I’m very thankfull for all of you and your kind attention. As you may notice I’m an Openstreetmap novice. That’s why I asked for a solution instead of diving in myself.

I don’t know what’s the right way to fix this, but I do know that the present situation is wrong at least half the time (looking at the historical data; the water level at the beginning of august is the same as the water level at the beginning of february).

A barrier might work for this road, but as mentioned before, there are other similar roads in the same reservoir.

Top marks for their efforts: I hope I have children just as intrepid.

Personally I think coding the seasonal access is a good move, perhaps erring on the side of caution with the dates. I’ve emailed León tourist info, so we can see what they come back with if Pablo Gutierrez isn’t a local.

That’s assuming the routers can read such conditional access: do you know?
Do they ever display hazard warnings if these are coded in the map, too?

Interesting case, bdr! I have cycled there last year (no, not on that submerged road) and camped at Boca. Really can’t imagine it will be in use, I guess only after very long drought? Since you mentioned a fence I should tag this as barrier=gate and block the submerged parts with access=no. I also doubt unclassified is good, service would be better, or maybe even highway=disused (like railways). About conditional access you can think of access:conditional=yes@(seasonal) with seasonal=yes (I dont know when this road is open, maybe only a note is better). Access:conditional is a tag that most routers can’t read. The OFM uses this in some cases but it will be difficult to handle, so if this road is generally closed I would suggest access=no. Ford=seasonal is also a good tag you can use in combination with seasonal=… The OFM will mark this with a submerged icon so the user will see that.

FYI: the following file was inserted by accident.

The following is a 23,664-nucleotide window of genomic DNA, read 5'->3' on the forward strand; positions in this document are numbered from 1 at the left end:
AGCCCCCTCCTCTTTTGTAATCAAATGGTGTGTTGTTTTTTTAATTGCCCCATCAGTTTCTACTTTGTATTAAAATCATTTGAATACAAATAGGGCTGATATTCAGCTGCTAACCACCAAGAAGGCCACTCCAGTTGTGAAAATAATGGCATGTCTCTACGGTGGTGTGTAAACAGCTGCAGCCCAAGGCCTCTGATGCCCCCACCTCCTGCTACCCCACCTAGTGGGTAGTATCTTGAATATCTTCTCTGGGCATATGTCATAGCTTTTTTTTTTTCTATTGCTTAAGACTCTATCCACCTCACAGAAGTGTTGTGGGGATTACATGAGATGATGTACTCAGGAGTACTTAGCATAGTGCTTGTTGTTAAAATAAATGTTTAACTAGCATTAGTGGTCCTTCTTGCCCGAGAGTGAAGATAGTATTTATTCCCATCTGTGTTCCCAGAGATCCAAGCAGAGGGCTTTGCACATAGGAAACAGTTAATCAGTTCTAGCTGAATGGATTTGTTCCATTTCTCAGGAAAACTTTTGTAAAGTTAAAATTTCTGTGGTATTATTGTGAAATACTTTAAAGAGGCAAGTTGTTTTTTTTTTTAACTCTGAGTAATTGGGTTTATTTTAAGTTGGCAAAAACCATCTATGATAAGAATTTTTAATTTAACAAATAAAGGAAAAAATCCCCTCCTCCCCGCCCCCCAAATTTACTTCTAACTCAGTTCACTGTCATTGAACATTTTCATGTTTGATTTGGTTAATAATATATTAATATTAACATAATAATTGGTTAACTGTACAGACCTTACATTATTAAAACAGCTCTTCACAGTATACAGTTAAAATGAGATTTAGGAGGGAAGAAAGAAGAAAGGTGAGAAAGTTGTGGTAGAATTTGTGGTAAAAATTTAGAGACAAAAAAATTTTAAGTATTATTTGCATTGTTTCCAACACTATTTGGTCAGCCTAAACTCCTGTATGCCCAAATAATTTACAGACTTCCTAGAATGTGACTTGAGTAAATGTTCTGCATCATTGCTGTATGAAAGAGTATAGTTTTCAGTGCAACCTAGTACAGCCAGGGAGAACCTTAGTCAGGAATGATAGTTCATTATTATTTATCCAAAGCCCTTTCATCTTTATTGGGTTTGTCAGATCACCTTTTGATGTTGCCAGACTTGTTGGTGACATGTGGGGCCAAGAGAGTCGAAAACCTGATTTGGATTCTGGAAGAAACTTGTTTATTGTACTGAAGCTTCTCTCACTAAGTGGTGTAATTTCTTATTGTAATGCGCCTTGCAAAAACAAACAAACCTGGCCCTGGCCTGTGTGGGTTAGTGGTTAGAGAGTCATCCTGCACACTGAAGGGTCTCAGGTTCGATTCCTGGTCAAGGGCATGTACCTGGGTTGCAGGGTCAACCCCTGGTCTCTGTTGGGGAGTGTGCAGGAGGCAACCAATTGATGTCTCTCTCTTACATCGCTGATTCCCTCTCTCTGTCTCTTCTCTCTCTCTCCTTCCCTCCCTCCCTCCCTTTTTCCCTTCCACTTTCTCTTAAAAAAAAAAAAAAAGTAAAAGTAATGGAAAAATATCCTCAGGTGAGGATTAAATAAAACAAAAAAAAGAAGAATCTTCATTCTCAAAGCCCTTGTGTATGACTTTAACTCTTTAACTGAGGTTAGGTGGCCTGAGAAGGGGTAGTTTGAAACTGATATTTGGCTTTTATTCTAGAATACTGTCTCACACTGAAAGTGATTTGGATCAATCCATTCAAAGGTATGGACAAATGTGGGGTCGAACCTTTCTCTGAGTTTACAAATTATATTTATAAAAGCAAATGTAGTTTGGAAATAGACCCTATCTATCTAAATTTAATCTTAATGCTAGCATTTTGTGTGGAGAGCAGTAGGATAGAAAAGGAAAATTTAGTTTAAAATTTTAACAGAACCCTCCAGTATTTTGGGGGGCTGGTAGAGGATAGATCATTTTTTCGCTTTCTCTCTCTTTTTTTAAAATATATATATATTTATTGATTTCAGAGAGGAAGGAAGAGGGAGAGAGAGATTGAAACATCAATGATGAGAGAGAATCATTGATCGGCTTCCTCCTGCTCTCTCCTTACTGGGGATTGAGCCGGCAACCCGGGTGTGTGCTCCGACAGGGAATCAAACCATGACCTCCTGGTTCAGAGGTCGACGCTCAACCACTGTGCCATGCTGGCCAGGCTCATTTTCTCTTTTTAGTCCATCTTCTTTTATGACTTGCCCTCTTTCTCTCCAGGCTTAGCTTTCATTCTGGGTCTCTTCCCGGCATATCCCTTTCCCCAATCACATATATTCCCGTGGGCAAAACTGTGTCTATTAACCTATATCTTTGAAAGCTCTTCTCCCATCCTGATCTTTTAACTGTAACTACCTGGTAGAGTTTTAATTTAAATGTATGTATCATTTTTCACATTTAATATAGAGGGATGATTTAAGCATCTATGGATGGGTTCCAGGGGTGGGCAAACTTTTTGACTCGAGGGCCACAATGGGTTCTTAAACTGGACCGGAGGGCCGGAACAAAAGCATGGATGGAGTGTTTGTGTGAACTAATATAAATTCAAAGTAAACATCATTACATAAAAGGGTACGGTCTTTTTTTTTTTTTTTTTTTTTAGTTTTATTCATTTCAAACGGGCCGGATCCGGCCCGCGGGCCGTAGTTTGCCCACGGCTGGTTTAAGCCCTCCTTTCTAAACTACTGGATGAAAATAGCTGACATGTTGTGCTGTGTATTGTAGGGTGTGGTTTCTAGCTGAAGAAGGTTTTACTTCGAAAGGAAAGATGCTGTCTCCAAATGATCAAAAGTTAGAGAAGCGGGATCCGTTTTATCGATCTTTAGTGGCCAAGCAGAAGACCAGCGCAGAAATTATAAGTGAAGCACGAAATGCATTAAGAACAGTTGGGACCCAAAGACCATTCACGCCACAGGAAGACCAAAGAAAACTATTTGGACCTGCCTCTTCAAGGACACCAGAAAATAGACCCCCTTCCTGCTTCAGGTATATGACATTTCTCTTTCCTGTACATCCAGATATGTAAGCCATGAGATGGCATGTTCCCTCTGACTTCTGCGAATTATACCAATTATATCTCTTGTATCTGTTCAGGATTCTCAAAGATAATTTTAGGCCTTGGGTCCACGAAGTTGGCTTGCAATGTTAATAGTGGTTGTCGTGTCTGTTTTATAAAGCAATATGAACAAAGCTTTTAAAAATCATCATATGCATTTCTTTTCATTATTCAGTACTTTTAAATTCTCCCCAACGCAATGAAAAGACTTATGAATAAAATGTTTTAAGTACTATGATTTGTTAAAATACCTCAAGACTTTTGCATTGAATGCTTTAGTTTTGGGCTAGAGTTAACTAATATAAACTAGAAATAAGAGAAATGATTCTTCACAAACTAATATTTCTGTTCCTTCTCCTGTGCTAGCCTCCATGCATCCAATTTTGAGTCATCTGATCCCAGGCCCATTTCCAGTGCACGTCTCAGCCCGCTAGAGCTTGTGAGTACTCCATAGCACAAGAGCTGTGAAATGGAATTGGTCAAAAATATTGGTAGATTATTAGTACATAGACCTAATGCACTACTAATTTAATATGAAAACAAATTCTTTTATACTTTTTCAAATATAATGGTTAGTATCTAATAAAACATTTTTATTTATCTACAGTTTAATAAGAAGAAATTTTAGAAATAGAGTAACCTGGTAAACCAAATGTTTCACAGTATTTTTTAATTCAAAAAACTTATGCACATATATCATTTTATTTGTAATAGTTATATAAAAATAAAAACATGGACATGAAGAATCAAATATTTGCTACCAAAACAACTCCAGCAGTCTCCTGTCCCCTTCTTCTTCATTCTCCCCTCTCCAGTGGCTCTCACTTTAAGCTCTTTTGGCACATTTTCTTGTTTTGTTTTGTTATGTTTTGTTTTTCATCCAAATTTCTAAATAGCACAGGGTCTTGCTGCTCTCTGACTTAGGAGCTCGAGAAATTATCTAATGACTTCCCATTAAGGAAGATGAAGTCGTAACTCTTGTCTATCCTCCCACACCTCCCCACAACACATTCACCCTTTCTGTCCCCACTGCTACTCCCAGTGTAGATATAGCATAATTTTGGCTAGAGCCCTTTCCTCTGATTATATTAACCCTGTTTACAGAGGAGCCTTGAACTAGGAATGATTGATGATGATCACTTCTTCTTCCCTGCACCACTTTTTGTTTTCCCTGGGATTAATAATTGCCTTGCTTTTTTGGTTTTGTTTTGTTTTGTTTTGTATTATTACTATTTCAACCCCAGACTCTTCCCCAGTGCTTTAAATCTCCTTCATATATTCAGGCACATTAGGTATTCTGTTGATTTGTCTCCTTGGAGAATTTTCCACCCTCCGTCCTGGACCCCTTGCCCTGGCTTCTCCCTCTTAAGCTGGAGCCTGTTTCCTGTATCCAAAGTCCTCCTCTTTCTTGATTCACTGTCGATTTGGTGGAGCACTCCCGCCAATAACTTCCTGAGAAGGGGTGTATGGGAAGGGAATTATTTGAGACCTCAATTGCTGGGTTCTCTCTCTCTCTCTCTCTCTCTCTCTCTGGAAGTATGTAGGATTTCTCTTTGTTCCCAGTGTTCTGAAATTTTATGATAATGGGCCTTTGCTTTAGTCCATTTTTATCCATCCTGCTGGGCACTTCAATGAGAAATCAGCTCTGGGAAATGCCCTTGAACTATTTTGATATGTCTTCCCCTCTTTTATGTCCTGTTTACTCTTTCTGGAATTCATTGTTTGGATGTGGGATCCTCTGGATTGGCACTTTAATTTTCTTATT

On google maps you can see this road when it is unsubmerged: and
Looks more like a highway=track.

I would tag this with
access:conditional=yes@(seasonal:dry_period) and maybe

BTW On youtube it seems an asphalt road:

Gleanings from YouTube comments tending to support “access=no”:

In the comments on ligfietser’s video, someone said they were on the bridge at Pedrosa in August 2 years ago. But the video itself appears to show someone driving down to the water and then returning by the same route, not crossing the valley, as a wag points out in the comments.

Here a pilot shows the bridge was passable at what he quotes as reservoir water level of 37%, again 2 years ago: Someone comments that “This shows the drought we had this year”.

By the by, the bridge itself seems quite interesting: Roman, and on the Lista Roja (Red List) of endangered monuments run by Hispania Nostra.

I happened to cycle into such a submerged road else where, but it already had the reference number of “submerged”:

I agree with access=no because most (or almost all) of the time is submerged.

The video shows someone driving from Boca de Huérgano towards old Riaño, still submerged. On the way back the car turns right at 8:10. At 10:10 the car is at same position as my picture on top of the thread, facing the other way.

Having seen this video I’m less thrilled about my kids trying to ford the lake. I didn’t realise there was a deep river bed at the bottom.